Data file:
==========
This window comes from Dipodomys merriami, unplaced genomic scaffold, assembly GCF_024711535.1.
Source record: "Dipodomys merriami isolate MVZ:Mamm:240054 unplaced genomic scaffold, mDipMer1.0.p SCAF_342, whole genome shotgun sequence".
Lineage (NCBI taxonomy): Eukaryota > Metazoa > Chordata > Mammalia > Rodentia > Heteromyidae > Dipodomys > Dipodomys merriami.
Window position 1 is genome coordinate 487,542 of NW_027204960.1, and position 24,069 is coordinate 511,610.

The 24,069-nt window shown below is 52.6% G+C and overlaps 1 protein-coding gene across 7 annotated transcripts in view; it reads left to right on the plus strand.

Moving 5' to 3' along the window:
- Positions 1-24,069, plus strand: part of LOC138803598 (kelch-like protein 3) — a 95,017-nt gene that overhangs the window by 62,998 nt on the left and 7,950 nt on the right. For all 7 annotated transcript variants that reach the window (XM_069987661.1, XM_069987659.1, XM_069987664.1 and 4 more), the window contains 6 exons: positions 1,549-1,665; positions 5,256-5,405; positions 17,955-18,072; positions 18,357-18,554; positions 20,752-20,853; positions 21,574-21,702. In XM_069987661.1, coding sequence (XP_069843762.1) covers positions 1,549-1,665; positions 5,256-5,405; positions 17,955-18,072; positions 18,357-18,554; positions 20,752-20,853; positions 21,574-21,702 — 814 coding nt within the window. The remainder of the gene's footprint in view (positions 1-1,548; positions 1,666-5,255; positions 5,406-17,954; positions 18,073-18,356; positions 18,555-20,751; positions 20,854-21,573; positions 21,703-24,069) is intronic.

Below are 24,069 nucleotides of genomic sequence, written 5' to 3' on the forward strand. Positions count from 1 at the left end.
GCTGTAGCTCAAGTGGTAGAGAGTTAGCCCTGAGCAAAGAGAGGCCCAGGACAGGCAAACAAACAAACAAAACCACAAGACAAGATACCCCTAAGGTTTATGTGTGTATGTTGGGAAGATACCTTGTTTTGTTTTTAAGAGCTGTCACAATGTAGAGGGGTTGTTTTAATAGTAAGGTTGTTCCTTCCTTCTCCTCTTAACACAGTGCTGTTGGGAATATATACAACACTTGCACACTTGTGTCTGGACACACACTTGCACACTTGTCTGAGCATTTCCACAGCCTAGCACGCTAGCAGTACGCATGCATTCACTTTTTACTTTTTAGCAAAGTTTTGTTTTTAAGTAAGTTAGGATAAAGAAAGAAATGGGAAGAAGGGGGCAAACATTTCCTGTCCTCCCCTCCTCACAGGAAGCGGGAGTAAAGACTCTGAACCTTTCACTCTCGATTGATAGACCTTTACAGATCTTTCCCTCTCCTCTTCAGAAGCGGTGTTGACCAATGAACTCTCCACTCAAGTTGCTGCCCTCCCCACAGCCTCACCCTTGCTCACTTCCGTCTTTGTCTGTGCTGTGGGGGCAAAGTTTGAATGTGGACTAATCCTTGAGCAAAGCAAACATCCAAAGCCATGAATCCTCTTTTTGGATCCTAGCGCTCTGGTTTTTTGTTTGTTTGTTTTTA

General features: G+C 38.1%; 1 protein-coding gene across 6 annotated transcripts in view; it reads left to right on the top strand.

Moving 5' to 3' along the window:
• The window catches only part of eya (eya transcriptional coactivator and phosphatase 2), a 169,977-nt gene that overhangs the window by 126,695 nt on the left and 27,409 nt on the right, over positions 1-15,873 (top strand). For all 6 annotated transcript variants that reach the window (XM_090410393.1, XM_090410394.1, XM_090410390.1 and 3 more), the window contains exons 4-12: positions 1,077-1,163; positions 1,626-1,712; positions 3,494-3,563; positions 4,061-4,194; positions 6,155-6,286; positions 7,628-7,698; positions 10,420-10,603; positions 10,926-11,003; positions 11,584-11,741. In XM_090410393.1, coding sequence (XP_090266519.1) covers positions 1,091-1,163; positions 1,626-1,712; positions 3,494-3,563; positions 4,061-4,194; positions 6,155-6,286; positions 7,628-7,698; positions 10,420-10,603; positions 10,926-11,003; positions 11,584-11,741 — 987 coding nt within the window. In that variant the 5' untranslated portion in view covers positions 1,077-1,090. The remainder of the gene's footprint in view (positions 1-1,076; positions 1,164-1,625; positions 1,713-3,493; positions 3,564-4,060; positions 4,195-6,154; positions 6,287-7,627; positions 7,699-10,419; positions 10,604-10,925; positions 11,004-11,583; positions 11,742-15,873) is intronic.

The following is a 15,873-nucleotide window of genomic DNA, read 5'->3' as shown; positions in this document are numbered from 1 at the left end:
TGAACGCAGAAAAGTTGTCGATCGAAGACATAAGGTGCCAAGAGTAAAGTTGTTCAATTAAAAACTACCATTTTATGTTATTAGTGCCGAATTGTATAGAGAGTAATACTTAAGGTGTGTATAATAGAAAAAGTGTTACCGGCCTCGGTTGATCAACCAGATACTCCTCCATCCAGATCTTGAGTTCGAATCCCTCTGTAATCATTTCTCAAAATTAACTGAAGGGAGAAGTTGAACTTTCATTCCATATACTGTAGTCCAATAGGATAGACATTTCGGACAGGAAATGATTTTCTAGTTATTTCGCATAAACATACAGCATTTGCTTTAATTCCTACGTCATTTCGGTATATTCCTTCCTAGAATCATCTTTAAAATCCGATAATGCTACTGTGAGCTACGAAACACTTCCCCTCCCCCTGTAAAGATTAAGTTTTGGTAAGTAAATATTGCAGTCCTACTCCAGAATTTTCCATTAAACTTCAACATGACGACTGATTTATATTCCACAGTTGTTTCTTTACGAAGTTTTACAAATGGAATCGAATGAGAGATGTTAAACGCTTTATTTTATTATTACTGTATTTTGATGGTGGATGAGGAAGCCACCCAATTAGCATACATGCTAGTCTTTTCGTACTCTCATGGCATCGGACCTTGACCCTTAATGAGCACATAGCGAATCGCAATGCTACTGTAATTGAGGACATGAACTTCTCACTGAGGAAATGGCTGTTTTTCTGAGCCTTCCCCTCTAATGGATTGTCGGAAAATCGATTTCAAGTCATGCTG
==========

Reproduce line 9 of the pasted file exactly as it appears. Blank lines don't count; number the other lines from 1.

GCTGTAGCTCAAGTGGTAGAGAGTTAGCCCTGAGCAAAGAGAGGCCCAGGACAGGCAAACAAACAAACAAAACCACAAGACAAGATACCCCTAAGGTTTATGTGTGTATGTTGGGAAGATACCTTGTTTTGTTTTTAAGAGCTGTCACAATGTAGAGGGGTTGTTTTAATAGTAAGGTTGTTCCTTCCTTCTCCTCTTAACACAGTGCTGTTGGGAATATATACAACACTTGCACACTTGTGTCTGGACACACACTTGCACACTTGTCTGAGCATTTCCACAGCCTAGCACGCTAGCAGTACGCATGCATTCACTTTTTACTTTTTAGCAAAGTTTTGTTTTTAAGTAAGTTAGGATAAAGAAAGAAATGGGAAGAAGGGGGCAAACATTTCCTGTCCTCCCCTCCTCACAGGAAGCGGGAGTAAAGACTCTGAACCTTTCACTCTCGATTGATAGACCTTTACAGATCTTTCCCTCTCCTCTTCAGAAGCGGTGTTGACCAATGAACTCTCCACTCAAGTTGCTGCCCTCCCCACAGCCTCACCCTTGCTCACTTCCGTCTTTGTCTGTGCTGTGGGGGCAAAGTTTGAATGTGGACTAATCCTTGAGCAAAGCAAACATCCAAAGCCATGAATCCTCTTTTTGGATCCTAGCGCTCTGGTTTTTTGTTTGTTTGTTTTTA